As soon as one of the party people argues that a government that can't restore human life shouldn't have the right to take it away, well, we know that the theme of sacrifice is going to be important in "The Bet." Sacrifice turns out to be the most plausible way for the banker to view the actions of the lawyer—and for the lawyer himself to describe his own reaction to his voluntary imprisonment. He agrees to throw a part of his life away, to sacrifice his connection to the rest of humanity in order to find some other level of existence. But the story refuses to answer the obvious question—does he succeed?
Questions About Sacrifice
- Why do you think the lawyer takes the bet? What do you think this says about this life? Why does he raise the term from five years to fifteen without asking for more money from the banker?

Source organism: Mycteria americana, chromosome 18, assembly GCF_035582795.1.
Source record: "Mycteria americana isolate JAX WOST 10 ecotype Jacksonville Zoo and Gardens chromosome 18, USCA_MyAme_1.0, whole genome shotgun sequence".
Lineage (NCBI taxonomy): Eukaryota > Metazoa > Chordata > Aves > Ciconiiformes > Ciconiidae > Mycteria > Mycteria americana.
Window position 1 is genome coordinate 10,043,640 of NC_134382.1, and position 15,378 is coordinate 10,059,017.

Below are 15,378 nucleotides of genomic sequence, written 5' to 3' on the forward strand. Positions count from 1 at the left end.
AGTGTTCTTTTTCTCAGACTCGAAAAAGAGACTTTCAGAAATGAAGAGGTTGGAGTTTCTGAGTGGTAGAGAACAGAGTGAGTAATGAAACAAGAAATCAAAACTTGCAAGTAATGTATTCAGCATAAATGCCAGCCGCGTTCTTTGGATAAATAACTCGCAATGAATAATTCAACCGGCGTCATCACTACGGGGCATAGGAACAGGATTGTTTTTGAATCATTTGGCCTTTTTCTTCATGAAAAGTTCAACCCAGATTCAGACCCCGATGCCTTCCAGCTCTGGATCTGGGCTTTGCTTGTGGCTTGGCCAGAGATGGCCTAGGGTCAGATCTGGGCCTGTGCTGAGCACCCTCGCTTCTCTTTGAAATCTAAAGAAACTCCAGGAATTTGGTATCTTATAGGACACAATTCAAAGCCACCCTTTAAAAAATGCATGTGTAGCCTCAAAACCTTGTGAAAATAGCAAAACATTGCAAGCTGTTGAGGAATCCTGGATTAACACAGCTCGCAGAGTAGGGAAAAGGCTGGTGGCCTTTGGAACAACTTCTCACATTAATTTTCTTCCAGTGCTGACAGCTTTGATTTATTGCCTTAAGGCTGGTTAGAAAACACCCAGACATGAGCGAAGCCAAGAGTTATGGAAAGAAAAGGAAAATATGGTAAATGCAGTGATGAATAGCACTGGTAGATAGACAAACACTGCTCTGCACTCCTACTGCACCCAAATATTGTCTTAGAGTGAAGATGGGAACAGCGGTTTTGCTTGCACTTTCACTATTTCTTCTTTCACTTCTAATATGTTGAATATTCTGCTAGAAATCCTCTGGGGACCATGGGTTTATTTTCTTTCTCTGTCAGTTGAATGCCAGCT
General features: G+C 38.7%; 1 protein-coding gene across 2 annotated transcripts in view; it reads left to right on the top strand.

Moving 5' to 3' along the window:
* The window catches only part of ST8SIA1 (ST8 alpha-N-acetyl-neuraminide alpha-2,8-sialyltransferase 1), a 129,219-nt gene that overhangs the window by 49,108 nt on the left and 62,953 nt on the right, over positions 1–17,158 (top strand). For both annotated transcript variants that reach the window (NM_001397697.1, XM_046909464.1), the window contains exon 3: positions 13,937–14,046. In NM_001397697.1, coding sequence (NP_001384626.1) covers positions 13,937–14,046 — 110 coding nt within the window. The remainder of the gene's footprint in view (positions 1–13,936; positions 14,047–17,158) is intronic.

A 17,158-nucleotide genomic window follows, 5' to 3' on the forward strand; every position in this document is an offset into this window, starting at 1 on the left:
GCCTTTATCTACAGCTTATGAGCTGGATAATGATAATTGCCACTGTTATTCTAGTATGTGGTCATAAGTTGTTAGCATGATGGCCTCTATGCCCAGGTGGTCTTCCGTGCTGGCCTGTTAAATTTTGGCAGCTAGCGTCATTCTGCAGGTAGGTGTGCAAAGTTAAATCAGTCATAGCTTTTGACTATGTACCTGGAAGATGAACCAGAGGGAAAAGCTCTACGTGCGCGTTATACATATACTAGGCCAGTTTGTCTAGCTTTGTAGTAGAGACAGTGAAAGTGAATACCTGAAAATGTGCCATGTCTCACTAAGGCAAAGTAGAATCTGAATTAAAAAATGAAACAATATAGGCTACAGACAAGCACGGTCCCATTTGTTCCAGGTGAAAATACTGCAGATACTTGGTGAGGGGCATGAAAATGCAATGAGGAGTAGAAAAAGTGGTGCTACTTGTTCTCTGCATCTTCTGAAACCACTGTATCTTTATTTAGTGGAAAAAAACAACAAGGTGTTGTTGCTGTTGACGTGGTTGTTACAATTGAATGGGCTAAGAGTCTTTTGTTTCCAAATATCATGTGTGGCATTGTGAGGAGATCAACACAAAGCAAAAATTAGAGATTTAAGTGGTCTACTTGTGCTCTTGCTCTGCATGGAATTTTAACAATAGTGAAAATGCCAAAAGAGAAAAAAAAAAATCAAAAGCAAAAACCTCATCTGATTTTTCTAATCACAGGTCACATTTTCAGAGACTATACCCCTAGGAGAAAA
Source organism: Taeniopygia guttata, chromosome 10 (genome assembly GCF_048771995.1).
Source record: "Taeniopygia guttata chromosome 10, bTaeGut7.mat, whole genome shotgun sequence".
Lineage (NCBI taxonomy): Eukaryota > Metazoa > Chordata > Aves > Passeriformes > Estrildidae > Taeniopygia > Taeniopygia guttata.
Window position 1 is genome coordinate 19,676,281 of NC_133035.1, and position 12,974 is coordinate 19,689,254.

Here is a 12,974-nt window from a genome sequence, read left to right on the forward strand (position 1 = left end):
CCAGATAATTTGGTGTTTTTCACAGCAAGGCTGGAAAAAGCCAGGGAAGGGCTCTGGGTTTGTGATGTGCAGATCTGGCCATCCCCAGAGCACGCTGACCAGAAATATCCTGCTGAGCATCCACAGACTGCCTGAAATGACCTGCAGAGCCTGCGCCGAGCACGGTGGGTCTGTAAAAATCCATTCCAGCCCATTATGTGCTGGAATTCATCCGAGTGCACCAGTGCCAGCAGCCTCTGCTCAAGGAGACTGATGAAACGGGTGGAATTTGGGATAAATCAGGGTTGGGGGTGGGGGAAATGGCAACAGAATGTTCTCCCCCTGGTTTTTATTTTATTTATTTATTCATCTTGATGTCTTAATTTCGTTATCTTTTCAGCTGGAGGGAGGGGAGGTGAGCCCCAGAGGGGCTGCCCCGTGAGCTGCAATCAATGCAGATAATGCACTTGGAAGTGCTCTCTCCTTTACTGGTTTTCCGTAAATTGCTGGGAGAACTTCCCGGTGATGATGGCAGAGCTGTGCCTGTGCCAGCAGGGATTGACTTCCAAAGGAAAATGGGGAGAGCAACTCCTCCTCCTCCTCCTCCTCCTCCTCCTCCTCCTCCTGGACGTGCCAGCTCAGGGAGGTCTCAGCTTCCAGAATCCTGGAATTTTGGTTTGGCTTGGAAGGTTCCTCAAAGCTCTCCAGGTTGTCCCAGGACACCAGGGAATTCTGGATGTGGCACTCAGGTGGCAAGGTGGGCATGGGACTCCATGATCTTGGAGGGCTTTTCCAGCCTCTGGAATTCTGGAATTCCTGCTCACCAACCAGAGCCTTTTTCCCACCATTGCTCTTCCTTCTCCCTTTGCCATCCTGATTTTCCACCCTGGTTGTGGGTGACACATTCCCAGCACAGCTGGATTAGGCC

- Does it make sense that the government should only be able to take away what it can give back? Would this apply to putting people in prison—after all, the government wouldn't be able to give someone that lost time back (as those who are exonerated after wrongful convictions know all too well)?
- The lawyer claims to reject the world and everything it has to offer. But in order for it to be a sacrifice, doesn't he have to have those things first before giving them up? Is he really giving anything up? Or has he just gotten so used to his imprisonment that he wants to hang on to what he knows?
- Why does the banker feel contempt for himself after reading the letter? Is he moved by the idea of a big sacrifice or just relieved that the sacrifice won't have to be his?
Chew on This
The only person who is truly facing a great sacrifice in the story is the banker, for whom the two million large has come to mean the difference between being successful and being a complete failure.
The lawyer's final rejection of the world is totally of a piece with his adding an extra ten years to his sentence, and both sacrifices mark him as a new kind of spiritual hermit.